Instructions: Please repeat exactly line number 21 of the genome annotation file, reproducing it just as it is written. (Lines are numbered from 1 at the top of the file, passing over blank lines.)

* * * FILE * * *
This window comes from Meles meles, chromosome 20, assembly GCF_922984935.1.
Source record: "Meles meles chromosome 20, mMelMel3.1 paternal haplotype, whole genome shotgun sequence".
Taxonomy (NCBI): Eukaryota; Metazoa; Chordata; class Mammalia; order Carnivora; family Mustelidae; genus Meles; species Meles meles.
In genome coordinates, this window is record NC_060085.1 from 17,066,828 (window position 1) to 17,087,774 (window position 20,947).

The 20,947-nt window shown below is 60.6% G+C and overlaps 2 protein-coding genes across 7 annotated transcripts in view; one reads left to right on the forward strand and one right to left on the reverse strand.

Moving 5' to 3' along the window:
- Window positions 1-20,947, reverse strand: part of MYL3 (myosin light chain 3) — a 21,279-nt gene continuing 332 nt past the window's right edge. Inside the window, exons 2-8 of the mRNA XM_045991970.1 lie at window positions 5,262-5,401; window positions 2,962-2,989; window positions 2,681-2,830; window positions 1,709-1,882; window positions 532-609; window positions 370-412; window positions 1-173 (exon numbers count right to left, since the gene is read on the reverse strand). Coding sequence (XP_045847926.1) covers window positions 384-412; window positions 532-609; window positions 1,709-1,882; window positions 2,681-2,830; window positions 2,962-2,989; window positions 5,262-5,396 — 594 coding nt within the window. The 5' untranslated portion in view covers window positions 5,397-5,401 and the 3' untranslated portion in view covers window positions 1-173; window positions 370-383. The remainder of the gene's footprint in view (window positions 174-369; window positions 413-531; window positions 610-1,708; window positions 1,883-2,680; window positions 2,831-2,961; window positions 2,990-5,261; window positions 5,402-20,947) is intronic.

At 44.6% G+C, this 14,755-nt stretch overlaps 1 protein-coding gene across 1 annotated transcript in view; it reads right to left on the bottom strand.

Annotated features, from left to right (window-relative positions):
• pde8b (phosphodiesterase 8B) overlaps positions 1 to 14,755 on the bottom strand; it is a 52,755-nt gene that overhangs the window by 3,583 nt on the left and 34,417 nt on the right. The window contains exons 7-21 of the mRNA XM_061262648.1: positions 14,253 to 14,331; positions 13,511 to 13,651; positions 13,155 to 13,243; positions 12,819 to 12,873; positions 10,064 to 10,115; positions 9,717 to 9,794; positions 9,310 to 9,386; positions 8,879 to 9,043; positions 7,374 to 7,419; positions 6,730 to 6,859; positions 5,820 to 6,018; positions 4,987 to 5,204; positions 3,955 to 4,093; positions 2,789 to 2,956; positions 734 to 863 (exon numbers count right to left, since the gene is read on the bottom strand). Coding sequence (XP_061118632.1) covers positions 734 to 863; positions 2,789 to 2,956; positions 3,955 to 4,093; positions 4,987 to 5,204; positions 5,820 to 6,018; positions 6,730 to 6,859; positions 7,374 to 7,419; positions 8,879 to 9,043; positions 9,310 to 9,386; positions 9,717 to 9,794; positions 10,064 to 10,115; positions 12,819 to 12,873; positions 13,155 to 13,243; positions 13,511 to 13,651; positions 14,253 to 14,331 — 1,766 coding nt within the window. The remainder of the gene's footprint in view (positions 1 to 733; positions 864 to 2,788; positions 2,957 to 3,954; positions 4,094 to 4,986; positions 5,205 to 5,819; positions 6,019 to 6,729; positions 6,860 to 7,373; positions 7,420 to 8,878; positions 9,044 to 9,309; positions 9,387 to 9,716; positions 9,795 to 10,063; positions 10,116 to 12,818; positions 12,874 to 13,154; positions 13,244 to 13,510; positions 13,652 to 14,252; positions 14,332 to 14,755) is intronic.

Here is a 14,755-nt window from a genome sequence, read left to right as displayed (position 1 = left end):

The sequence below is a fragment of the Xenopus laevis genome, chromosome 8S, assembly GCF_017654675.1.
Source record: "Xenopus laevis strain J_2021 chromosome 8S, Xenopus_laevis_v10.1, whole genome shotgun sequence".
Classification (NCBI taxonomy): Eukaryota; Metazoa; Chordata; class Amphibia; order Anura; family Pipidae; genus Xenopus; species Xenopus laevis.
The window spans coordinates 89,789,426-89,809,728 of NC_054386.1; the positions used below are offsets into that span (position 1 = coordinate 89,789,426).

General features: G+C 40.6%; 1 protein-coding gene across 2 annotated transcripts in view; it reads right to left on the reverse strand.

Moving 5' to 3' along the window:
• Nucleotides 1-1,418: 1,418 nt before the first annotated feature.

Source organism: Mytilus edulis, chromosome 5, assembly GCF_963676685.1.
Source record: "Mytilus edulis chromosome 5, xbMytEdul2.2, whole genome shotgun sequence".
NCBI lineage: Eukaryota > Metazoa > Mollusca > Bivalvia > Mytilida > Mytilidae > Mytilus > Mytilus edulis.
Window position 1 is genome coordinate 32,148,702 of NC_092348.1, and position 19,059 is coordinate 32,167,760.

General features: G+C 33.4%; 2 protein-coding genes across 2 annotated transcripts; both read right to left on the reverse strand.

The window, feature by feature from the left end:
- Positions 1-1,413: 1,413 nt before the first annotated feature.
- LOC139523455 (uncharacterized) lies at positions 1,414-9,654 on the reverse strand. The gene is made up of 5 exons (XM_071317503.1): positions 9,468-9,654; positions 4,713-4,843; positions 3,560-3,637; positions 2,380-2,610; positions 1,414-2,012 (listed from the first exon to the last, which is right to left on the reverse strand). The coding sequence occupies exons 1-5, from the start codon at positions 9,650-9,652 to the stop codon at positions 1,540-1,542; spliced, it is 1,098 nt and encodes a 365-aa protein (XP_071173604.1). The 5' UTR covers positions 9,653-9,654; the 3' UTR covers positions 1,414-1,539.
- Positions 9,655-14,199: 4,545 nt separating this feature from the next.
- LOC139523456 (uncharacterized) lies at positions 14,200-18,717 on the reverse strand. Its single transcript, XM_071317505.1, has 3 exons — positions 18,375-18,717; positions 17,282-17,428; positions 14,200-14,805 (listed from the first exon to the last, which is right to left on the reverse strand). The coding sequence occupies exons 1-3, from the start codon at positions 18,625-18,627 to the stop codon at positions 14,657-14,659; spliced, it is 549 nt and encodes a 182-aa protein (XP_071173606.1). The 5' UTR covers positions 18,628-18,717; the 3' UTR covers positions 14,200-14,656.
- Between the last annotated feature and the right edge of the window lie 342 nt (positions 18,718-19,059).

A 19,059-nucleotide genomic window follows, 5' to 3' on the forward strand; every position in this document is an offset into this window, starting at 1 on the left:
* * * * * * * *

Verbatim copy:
NCBI lineage: Eukaryota > Metazoa > Mollusca > Bivalvia > Mytilida > Mytilidae > Mytilus > Mytilus edulis.